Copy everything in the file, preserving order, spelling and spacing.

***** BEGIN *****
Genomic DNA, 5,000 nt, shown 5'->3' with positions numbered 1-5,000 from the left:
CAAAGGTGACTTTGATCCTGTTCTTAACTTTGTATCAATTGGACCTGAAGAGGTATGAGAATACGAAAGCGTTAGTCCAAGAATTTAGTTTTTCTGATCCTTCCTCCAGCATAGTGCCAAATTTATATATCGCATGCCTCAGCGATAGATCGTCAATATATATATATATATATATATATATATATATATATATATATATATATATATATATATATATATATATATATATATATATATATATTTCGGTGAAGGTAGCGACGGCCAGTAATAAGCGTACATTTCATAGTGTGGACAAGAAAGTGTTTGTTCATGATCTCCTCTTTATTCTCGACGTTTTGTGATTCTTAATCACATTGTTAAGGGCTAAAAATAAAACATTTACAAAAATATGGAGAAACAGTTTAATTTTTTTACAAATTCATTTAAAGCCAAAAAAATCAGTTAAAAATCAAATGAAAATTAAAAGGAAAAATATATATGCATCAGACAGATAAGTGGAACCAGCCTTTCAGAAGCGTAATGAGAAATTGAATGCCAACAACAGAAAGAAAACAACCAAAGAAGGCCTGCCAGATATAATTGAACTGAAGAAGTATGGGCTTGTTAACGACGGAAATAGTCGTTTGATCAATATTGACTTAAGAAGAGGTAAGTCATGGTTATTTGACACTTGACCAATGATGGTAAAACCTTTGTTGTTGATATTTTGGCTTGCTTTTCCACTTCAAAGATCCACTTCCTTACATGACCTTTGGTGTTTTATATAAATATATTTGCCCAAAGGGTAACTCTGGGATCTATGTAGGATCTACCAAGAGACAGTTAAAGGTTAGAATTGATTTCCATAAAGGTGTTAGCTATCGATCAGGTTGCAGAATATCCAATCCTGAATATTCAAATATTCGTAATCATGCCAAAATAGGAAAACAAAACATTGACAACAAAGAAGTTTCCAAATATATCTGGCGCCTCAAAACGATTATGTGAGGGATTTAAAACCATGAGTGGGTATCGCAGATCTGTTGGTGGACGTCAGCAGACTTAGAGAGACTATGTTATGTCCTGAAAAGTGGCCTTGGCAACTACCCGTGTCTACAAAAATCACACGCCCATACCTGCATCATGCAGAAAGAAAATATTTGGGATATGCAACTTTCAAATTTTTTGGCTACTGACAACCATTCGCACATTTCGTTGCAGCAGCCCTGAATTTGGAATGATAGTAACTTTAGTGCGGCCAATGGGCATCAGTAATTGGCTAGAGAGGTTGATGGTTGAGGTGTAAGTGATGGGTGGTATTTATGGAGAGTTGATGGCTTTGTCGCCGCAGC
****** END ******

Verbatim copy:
Genomic DNA, 5,000 nt, shown 5'->3' with positions numbered 1-5,000 from the left:
CAAAGGTGACTTTGATCCTGTTCTTAACTTTGTATCAATTGGACCTGAAGAGGTATGAGAATACGAAAGCGTTAGTCCAAGAATTTAGTTTTTCTGATCCTTCCTCCAGCATAGTGCCAAATTTATATATCGCATGCCTCAGCGATAGATCGTCAATATATATATATATATATATATATATATATATATATATATATATATATATATATATATATATATATATATATATATATATATATATTTCGGTGAAGGTAGCGACGGCCAGTAATAAGCGTACATTTCATAGTGTGGACAAGAAAGTGTTTGTTCATGATCTCCTCTTTATTCTCGACGTTTTGTGATTCTTAATCACATTGTTAAGGGCTAAAAATAAAACATTTACAAAAATATGGAGAAACAGTTTAATTTTTTTACAAATTCATTTAAAGCCAAAAAAATCAGTTAAAAATCAAATGAAAATTAAAAGGAAAAATATATATGCATCAGACAGATAAGTGGAACCAGCCTTTCAGAAGCGTAATGAGAAATTGAATGCCAACAACAGAAAGAAAACAACCAAAGAAGGCCTGCCAGATATAATTGAACTGAAGAAGTATGGGCTTGTTAACGACGGAAATAGTCGTTTGATCAATATTGACTTAAGAAGAGGTAAGTCATGGTTATTTGACACTTGACCAATGATGGTAAAACCTTTGTTGTTGATATTTTGGCTTGCTTTTCCACTTCAAAGATCCACTTCCTTACATGACCTTTGGTGTTTTATATAAATATATTTGCCCAAAGGGTAACTCTGGGATCTATGTAGGATCTACCAAGAGACAGTTAAAGGTTAGAATTGATTTCCATAAAGGTGTTAGCTATCGATCAGGTTGCAGAATATCCAATCCTGAATATTCAAATATTCGTAATCATGCCAAAATAGGAAAACAAAACATTGACAACAAAGAAGTTTCCAAATATATCTGGCGCCTCAAAACGATTATGTGAGGGATTTAAAACCATGAGTGGGTATCGCAGATCTGTTGGTGGACGTCAGCAGACTTAGAGAGACTATGTTATGTCCTGAAAAGTGGCCTTGGCAACTACCCGTGTCTACAAAAATCACACGCCCATACCTGCATCATGCAGAAAGAAAATATTTGGGATATGCAACTTTCAAATTTTTTGGCTACTGACAACCATTCGCACATTTCGTTGCAGCAGCCCTGAATTTGGAATGATAGTAACTTTAGTGCGGCCAATGGGCATCAGTAATTGGCTAGAGAGGTTGATGGTTGAGGTGTAAGTGATGGGTGGTATTTATGGAGAGTTGATGGCTTTGTCGCCGCAGC